Ron Browz: Sample-based! Nawgh, sampling is hip hop! Pete Rock was going crazy, you know. If it wasn’t for them sampling shit back in the days, hip hop wouldn’t be what it is right now! That’s hip hop… Sampling!!!
BeatTips: When you produce do you have the artist that you’re producing for in mind?
Ron Browz: Sometimes… But sometimes, you’ll miss doing it like that. ‘Cuz you’ll think this is what they’re looking for, and sometimes that’s not what they’re even looking for. Like when 50 Cent was doing The Massacre. I was like: ‘I’m goin’ in, I’m-a do about 40 joints with him in mind.’ I didn’t even make The Massacre. But another joint, some South sounding, well not South, but some hard shit, came out to be “I’ll Whip Your Head Boy.” I wouldn’t have thought that was something that he would pick… And I was an artist myself, when I was younger, so I know music is moody. Like today you might like something… You might hate it today, and tomorrow listen to it and think it’s hot.
BeatTips: Do you recommend that newcomer producers get management?
Ron Browz: Yeah, for sure. You don’t want to be talking for yourself, when you’re doing business. You know, some guys feel like they can talk for themselves, be a spokesperson for themselves. But you don’t really look like you got your business together, if you’re… That’s like if you’re going to court with no lawyer, representing yourself. People can do it, but it just don’t look right. The whole approach don’t look right.
BeatTips: What percentage of the game is talent and what percentage of the game is politics?
Ron Browz: Right now, it’s all politics… What, maybe, 20% talent? I be around talent all day, and they’re not on! And I look at untalented people who are on, and I’m like, ‘This is crazy!’
BeatTips: Have you had any problems with sample clearance before?
Ron Browz: No problems. But I got hit for a sample, though… on the publishing… Paul McCartney. It was a Wings sample, but I didn’t know it was Wings.
BeatTips: What song was it on?
Ron Browz: “The Playboy” (Lloyd Banks). “Playboy pt. 1”
BeatTips: As Hip Hop-Rap production education continues to expand, you know, through institutions of higher education, like Full Sail, IAR, Scratch Academy, and such, could you see yourself being a teacher…would that be something that you would be interested in doing?
Ron Browz: HELL, YEAH! That would be hot!!!
BeatTips: What type of course would you want to teach?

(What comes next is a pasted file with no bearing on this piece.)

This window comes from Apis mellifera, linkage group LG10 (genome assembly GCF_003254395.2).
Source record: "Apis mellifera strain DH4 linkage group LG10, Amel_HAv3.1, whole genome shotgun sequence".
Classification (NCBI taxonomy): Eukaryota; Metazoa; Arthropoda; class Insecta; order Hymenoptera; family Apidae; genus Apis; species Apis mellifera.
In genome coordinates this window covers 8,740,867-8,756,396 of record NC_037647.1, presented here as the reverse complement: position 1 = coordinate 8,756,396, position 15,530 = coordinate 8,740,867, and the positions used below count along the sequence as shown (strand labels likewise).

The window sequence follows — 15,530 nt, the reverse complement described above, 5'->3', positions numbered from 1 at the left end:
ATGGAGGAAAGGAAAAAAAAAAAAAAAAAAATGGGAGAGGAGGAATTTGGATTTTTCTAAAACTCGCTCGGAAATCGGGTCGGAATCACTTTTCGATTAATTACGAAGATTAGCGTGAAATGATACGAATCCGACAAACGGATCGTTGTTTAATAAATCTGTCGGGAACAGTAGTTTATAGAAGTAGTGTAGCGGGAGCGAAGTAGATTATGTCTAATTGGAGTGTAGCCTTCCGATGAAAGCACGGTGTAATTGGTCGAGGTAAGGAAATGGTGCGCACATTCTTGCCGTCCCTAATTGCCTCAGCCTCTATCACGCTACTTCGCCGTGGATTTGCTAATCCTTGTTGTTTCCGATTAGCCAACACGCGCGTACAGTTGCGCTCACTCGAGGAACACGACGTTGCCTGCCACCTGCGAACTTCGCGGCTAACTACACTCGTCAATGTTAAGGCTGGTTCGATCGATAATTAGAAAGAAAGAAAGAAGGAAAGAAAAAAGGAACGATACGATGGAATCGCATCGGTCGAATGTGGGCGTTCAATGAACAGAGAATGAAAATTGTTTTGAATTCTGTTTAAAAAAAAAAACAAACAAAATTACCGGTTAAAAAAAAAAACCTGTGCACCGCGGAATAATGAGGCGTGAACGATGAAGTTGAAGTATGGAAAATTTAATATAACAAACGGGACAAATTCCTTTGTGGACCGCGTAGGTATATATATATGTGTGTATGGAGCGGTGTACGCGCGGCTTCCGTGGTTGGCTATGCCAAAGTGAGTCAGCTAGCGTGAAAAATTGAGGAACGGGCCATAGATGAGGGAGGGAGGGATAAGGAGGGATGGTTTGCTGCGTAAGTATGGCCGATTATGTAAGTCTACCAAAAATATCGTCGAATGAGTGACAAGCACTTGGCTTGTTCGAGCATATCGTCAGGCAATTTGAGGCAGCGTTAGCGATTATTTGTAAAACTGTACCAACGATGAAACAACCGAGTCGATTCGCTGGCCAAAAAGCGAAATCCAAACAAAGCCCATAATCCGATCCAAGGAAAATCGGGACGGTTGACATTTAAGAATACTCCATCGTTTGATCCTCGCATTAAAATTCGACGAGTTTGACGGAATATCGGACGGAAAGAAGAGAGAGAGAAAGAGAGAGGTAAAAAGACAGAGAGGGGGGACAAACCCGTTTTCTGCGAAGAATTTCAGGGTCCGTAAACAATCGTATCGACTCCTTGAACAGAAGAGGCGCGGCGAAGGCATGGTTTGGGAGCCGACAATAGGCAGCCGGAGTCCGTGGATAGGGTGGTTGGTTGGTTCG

Ron Browz: Probably something about the MPC game, something more on the production side, rather than the business side.
BeatTips: Run down how the submission process works. In a case where you submit a beat that an artist uses, but does not make the album. Do you still get paid?
Ron Browz: It’s a situation where, like you get a first half. Any time a dude says he wants a beat, then he wants the Pro Tools file, he’s gotta give me a check first. The first half [price]of the beat! Then after that, every project goes like that… but more than likely, we’ve been blessed that everything made the albums, you know what I’m sayin’.
BeatTips: Yeah, see, that’s a part of the game that has changed a lot! 10 years ago, a dude tracked out your beat, he paid for it, up front, whether he used it or not!
Ron Browz: Yeah, yeah, hell yeah… I remember that.
BeatTips: It wasn’t no first or second half back then. So now people want to blame Pro Tools and 2-tracking and all this other shit. So it’s quietly become this: ‘We’ll give you your first half’ thing…They’re telling dudes, even well-known cats, you’re gonna have to wait 90 days; then another 90 days—
Ron Browz: Then the mix tape game is messin’ it up too, because niggas wanna test your record out first. Then if the hood like it, then the artist is like: ‘Oh, we gon’ pay for this one’.
BeatTips: How do you feel about a producers union?
Ron Browz: [long silence]hmm!!! I never thought about that…
BeatTips: A lot of producers haven’t. As producers, I feel that we need a union… You know, something like SAG, the Screen Actors Guild. SAG actors, when they do something, there’s a minimum fee that they get when they step on the set. So once somebody signs an actor to do a role, and then that studio later decides that they no longer want to use that actor, they still gotta pay the actor for the days scheduled under the contract! Another one of my big concerns is the current copyright law as it pertains to sampling in hip hop/rap music. Have you ever heard of the Grand Upright Music v. Warner Brothers/Biz Markie case?
Ron Browz: Nawgh, unh unh.